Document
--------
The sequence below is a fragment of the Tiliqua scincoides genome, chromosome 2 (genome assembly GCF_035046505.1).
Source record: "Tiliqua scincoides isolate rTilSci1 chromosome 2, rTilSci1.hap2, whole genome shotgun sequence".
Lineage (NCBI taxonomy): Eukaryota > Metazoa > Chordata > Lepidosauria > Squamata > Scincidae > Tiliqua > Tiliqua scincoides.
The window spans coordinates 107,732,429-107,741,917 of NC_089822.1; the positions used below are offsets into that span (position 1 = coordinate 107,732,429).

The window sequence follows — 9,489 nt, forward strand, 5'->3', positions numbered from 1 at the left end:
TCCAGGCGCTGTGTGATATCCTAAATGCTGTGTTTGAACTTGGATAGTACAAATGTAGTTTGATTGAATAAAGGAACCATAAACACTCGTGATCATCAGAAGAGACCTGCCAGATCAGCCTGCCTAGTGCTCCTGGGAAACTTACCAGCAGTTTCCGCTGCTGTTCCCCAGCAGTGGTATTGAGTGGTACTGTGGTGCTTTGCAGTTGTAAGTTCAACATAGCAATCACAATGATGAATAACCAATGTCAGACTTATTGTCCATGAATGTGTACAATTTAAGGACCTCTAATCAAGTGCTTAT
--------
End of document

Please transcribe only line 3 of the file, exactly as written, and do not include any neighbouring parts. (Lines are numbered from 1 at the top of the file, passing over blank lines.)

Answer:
Lineage (NCBI taxonomy): Eukaryota > Metazoa > Chordata > Lepidosauria > Squamata > Scincidae > Tiliqua > Tiliqua scincoides.